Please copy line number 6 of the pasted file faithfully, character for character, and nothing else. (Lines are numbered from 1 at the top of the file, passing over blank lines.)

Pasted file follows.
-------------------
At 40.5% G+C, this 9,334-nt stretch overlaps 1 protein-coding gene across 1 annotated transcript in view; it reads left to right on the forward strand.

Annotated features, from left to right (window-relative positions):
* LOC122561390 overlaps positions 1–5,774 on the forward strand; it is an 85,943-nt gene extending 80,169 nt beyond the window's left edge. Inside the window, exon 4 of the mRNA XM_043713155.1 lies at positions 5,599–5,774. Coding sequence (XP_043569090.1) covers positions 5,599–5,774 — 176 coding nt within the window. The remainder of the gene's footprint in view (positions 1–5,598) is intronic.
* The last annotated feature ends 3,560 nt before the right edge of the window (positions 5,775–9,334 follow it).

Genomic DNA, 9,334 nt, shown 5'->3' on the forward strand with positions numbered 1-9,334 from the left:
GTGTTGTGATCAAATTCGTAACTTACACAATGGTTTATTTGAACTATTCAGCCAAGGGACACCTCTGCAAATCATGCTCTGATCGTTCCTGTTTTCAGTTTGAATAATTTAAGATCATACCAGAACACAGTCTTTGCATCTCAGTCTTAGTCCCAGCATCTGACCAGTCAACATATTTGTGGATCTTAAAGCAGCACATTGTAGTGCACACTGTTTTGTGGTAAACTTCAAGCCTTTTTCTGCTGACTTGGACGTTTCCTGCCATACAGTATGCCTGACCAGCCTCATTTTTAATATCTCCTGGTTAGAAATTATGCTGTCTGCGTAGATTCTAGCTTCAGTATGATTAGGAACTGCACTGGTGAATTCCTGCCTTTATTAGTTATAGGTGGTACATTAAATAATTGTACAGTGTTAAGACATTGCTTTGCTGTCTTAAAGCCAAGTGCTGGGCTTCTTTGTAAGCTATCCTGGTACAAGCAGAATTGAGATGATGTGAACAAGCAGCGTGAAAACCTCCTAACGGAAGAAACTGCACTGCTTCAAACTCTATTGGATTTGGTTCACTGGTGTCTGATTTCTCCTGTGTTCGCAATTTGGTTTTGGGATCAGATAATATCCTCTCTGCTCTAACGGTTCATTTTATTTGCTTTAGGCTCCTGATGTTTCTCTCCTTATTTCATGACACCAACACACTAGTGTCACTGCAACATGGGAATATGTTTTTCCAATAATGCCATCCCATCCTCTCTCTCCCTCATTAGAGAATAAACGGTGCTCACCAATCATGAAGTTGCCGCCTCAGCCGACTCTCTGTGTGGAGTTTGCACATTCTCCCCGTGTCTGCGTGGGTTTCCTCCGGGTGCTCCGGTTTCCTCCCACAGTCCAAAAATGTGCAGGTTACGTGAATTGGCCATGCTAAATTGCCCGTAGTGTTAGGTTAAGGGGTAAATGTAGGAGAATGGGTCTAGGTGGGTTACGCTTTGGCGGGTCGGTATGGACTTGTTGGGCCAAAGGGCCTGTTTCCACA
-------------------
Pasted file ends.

GTGTTGTGATCAAATTCGTAACTTACACAATGGTTTATTTGAACTATTCAGCCAAGGGACACCTCTGCAAATCATGCTCTGATCGTTCCTGTTTTCAGTTTGAATAATTTAAGATCATACCAGAACACAGTCTTTGCATCTCAGTCTTAGTCCCAGCATCTGACCAGTCAACATATTTGTGGATCTTAAAGCAGCACATTGTAGTGCACACTGTTTTGTGGTAAACTTCAAGCCTTTTTCTGCTGACTTGGACGTTTCCTGCCATACAGTATGCCTGACCAGCCTCATTTTTAATATCTCCTGGTTAGAAATTATGCTGTCTGCGTAGATTCTAGCTTCAGTATGATTAGGAACTGCACTGGTGAATTCCTGCCTTTATTAGTTATAGGTGGTACATTAAATAATTGTACAGTGTTAAGACATTGCTTTGCTGTCTTAAAGCCAAGTGCTGGGCTTCTTTGTAAGCTATCCTGGTACAAGCAGAATTGAGATGATGTGAACAAGCAGCGTGAAAACCTCCTAACGGAAGAAACTGCACTGCTTCAAACTCTATTGGATTTGGTTCACTGGTGTCTGATTTCTCCTGTGTTCGCAATTTGGTTTTGGGATCAGATAATATCCTCTCTGCTCTAACGGTTCATTTTATTTGCTTTAGGCTCCTGATGTTTCTCTCCTTATTTCATGACACCAACACACTAGTGTCACTGCAACATGGGAATATGTTTTTCCAATAATGCCATCCCATCCTCTCTCTCCCTCATTAGAGAATAAACGGTGCTCACCAATCATGAAGTTGCCGCCTCAGCCGACTCTCTGTGTGGAGTTTGCACATTCTCCCCGTGTCTGCGTGGGTTTCCTCCGGGTGCTCCGGTTTCCTCCCACAGTCCAAAAATGTGCAGGTTACGTGAATTGGCCATGCTAAATTGCCCGTAGTGTTAGGTTAAGGGGTAAATGTAGGAGAATGGGTCTAGGTGGGTTACGCTTTGGCGGGTCGGTATGGACTTGTTGGGCCAAAGGGCCTGTTTCCACA